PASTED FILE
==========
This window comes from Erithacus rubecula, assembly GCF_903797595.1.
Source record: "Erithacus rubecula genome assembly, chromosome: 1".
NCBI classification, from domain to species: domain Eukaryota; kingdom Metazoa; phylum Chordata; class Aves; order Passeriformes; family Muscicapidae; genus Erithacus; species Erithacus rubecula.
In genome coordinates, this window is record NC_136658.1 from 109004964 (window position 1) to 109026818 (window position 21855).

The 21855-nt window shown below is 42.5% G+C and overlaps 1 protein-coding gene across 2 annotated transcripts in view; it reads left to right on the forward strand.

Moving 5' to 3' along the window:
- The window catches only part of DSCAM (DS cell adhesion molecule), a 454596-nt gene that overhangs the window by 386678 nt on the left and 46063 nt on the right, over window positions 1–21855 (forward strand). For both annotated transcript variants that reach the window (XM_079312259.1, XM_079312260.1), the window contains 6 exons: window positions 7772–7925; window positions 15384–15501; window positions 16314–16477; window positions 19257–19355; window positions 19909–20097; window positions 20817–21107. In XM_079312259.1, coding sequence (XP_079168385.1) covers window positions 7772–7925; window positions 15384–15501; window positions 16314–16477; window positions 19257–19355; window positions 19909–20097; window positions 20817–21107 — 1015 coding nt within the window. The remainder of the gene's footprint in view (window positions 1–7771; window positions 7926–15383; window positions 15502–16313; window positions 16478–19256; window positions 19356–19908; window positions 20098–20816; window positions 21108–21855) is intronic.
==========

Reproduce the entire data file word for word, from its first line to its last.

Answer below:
This window comes from Erithacus rubecula, assembly GCF_903797595.1.
Source record: "Erithacus rubecula genome assembly, chromosome: 1".
NCBI classification, from domain to species: domain Eukaryota; kingdom Metazoa; phylum Chordata; class Aves; order Passeriformes; family Muscicapidae; genus Erithacus; species Erithacus rubecula.
In genome coordinates, this window is record NC_136658.1 from 109004964 (window position 1) to 109026818 (window position 21855).

The 21855-nt window shown below is 42.5% G+C and overlaps 1 protein-coding gene across 2 annotated transcripts in view; it reads left to right on the forward strand.

Moving 5' to 3' along the window:
- The window catches only part of DSCAM (DS cell adhesion molecule), a 454596-nt gene that overhangs the window by 386678 nt on the left and 46063 nt on the right, over window positions 1–21855 (forward strand). For both annotated transcript variants that reach the window (XM_079312259.1, XM_079312260.1), the window contains 6 exons: window positions 7772–7925; window positions 15384–15501; window positions 16314–16477; window positions 19257–19355; window positions 19909–20097; window positions 20817–21107. In XM_079312259.1, coding sequence (XP_079168385.1) covers window positions 7772–7925; window positions 15384–15501; window positions 16314–16477; window positions 19257–19355; window positions 19909–20097; window positions 20817–21107 — 1015 coding nt within the window. The remainder of the gene's footprint in view (window positions 1–7771; window positions 7926–15383; window positions 15502–16313; window positions 16478–19256; window positions 19356–19908; window positions 20098–20816; window positions 21108–21855) is intronic.